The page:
A stripper, a sex worker and a go go dancer walk into a book festival and … talked about their work. All three women were in agreement that sex work is just that, work. Work that needs decent conditions, support and respect.
“What is harder, sex work or writing?” Writing!
“I was already going to bars and taking my clothes off for free, so I might as well get paid”
“I was a stripper but I was also a student, a daughter and an athlete”
“My job was to service the car, not drive it”
“It was a playground, I could experiment with different personalities”
“There was my night self and my day self”
All three women talked of friendships formed, shared experiences and Jodi Sh. Doff talked about a fox hole mentality. Her experience in 1970s New York was different than the others who worked in a job that had been legalised or decriminalised. 70s New York strip clubs and brothels were run by the mob. The women were at the bottom and they had to look after themselves as no one else would. Jodi Sh. Doff read out an extraordinary piece of writing that was raw, scary and horrific.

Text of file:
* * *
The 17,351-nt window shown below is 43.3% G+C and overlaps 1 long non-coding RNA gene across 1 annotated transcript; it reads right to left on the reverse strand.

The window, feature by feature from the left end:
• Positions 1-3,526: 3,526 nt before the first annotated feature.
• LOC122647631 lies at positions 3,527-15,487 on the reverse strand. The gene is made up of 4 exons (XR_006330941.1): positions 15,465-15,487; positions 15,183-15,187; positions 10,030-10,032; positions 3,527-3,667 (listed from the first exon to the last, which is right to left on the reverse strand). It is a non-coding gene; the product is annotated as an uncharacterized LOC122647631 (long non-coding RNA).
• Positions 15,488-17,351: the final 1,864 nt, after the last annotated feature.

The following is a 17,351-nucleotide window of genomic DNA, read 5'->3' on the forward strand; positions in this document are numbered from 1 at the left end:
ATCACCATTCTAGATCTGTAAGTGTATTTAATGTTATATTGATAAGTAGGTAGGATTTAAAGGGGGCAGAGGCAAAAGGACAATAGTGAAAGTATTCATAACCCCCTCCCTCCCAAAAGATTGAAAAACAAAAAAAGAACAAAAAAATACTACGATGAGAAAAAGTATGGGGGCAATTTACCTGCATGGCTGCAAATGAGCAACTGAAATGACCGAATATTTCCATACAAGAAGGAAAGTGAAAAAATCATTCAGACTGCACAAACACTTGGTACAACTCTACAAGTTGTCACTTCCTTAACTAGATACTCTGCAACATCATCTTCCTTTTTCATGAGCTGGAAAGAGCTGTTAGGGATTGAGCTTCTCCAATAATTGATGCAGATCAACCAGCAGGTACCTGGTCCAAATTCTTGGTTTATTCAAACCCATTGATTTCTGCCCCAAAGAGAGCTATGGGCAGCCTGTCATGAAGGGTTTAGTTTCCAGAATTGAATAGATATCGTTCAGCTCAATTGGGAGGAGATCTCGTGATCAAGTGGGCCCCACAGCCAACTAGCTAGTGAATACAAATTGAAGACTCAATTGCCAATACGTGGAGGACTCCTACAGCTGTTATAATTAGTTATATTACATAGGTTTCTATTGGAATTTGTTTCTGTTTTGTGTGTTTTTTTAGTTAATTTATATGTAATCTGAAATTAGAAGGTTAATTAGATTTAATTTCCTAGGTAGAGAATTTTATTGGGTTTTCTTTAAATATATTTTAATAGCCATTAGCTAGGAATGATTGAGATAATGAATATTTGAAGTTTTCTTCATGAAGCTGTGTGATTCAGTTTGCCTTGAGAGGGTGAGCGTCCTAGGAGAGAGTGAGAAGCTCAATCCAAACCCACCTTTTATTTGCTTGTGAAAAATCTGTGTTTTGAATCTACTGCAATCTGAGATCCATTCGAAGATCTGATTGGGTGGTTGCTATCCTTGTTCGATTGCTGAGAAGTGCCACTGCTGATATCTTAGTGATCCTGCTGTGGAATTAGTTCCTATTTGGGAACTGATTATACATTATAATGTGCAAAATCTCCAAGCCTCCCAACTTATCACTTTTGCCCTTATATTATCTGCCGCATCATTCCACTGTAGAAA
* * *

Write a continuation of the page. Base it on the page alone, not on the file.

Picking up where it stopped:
There was talk of men needing someone to talk to, needing to go to sex workers because they were unconfident, scared or felt inadequate. Kate Holden would prefer her husband to go to a sex worker than have an affair, and her son would she felt at least have a good experience if he chose to go to a sex worker. Leigh Hopkinson had always been honest about what she did, but gradually became more wary as people’s reactions could be negative. In Jodi Sh. Doff’s case she earned more than working as a young person in a law firm. There were drugs but these came before sex work, not because of it.
All wanted to work somewhere where they could be someone else, a full on Go Go dancer, a seductive striptease or a princess. However it was still just a job, and as Kate Holden said why are we still talking about sex workers, we don’t interview sandwich makers!